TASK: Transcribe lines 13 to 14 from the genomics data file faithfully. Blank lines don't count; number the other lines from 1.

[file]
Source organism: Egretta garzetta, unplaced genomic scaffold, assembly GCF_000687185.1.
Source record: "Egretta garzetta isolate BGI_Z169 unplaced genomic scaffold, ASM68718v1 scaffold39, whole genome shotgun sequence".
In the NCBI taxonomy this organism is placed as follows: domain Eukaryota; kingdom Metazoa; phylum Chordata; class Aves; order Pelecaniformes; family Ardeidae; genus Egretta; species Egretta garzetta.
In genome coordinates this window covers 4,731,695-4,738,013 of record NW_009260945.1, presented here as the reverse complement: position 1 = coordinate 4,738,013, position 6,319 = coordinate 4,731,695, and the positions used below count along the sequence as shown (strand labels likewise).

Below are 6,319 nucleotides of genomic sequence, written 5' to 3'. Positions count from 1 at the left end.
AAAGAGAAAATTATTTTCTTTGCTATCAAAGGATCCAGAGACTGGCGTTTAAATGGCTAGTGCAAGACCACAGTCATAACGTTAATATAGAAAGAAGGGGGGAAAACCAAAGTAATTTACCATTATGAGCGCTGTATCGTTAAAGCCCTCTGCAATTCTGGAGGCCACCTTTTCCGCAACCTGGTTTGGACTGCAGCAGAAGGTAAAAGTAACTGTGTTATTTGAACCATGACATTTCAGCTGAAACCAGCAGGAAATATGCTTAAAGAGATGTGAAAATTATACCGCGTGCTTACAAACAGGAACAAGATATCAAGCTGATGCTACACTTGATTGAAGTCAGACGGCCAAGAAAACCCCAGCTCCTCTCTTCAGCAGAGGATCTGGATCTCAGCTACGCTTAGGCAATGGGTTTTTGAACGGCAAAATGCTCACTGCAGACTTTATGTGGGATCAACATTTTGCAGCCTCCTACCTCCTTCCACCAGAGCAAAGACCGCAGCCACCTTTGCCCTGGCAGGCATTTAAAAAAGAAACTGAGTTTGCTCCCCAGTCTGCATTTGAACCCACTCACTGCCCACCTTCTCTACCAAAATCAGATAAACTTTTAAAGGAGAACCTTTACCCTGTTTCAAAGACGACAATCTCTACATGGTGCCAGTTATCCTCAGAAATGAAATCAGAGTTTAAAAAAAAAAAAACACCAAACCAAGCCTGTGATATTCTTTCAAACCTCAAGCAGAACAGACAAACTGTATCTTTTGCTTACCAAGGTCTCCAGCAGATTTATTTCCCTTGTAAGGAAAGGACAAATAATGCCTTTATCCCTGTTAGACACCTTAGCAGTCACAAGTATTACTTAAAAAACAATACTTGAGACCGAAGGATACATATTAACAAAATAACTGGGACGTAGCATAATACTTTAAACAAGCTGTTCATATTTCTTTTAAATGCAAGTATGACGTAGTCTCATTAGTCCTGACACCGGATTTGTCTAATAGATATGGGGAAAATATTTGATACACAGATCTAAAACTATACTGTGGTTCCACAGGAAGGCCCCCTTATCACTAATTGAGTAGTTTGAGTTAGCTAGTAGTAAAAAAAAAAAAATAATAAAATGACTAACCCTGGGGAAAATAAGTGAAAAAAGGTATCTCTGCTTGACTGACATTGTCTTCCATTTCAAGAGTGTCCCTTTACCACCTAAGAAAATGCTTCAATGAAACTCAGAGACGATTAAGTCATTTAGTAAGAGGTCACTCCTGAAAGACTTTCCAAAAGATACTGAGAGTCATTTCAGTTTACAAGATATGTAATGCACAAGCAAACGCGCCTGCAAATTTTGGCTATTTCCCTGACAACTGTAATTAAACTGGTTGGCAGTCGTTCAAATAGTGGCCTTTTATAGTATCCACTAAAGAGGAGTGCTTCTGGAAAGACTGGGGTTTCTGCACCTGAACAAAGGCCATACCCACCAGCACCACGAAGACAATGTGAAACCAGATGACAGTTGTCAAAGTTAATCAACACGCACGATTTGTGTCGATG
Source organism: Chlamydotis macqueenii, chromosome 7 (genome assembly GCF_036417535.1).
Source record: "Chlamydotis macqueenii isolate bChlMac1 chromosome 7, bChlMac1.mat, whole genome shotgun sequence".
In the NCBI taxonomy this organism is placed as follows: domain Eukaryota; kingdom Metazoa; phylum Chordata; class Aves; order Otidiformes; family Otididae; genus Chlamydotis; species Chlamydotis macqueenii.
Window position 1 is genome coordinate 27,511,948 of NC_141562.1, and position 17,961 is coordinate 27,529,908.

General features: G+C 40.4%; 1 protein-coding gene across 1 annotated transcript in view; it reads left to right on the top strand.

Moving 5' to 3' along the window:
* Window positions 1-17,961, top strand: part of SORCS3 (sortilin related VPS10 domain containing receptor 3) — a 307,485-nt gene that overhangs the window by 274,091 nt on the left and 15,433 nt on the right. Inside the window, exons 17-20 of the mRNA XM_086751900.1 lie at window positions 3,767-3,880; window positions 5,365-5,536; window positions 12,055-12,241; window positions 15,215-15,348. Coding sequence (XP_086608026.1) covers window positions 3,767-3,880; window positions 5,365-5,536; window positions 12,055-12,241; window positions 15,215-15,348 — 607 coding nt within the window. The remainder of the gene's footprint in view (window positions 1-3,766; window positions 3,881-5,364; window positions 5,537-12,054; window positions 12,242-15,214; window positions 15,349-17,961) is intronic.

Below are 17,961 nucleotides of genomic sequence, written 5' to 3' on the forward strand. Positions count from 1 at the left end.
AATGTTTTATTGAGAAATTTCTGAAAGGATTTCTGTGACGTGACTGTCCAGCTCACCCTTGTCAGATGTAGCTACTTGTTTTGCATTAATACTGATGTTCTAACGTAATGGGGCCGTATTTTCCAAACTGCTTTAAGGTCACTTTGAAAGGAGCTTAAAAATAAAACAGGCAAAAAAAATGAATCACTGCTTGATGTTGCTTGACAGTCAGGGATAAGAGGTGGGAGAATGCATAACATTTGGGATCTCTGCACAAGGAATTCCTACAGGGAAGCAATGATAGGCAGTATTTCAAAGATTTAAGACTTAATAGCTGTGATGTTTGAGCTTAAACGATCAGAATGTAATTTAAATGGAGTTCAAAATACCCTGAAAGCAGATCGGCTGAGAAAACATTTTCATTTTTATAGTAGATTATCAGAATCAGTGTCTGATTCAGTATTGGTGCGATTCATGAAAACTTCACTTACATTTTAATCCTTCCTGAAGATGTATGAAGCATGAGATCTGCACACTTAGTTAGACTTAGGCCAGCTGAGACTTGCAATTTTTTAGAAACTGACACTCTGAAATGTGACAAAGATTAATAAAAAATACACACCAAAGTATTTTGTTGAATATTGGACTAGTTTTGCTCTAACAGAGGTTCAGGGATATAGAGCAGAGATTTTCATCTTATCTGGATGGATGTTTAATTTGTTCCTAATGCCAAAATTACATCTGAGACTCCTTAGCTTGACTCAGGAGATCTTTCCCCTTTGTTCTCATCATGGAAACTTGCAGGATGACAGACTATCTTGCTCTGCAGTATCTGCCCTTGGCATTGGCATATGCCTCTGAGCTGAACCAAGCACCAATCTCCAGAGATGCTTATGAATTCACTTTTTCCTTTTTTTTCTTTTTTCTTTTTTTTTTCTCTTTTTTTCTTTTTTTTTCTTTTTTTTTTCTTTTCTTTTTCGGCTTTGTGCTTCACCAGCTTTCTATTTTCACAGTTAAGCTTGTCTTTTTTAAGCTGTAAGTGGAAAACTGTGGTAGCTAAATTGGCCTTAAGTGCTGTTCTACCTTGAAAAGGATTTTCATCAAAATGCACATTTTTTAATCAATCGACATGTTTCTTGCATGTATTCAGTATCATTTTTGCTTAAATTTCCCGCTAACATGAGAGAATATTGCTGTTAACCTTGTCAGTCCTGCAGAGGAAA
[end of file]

* Window positions 1-17,961, top strand: part of SORCS3 (sortilin related VPS10 domain containing receptor 3) — a 307,485-nt gene that overhangs the window by 274,091 nt on the left and 15,433 nt on the right. Inside the window, exons 17-20 of the mRNA XM_086751900.1 lie at window positions 3,767-3,880; window positions 5,365-5,536; window positions 12,055-12,241; window positions 15,215-15,348. Coding sequence (XP_086608026.1) covers window positions 3,767-3,880; window positions 5,365-5,536; window positions 12,055-12,241; window positions 15,215-15,348 — 607 coding nt within the window. The remainder of the gene's footprint in view (window positions 1-3,766; window positions 3,881-5,364; window positions 5,537-12,054; window positions 12,242-15,214; window positions 15,349-17,961) is intronic.

Below are 17,961 nucleotides of genomic sequence, written 5' to 3' on the forward strand. Positions count from 1 at the left end.